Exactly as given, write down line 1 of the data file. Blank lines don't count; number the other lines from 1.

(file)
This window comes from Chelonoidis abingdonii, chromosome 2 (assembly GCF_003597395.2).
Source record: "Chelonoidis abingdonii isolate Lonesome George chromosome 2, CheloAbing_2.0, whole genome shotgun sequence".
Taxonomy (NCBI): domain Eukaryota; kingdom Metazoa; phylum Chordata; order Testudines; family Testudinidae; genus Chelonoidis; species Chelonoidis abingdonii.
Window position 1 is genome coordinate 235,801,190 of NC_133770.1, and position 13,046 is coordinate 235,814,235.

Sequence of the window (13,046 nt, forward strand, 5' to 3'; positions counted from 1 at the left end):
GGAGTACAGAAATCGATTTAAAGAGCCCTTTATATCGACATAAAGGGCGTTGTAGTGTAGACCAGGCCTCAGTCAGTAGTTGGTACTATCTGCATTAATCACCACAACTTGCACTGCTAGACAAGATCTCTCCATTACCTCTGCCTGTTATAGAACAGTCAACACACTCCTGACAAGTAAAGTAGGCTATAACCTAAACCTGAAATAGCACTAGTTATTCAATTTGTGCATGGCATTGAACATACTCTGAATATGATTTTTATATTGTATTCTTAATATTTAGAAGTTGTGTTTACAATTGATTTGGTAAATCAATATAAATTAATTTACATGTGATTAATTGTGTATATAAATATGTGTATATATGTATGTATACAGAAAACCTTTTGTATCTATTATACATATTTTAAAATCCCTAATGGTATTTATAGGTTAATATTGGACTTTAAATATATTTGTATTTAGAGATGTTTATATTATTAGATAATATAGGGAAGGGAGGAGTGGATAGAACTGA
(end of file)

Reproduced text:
This window comes from Chelonoidis abingdonii, chromosome 2 (assembly GCF_003597395.2).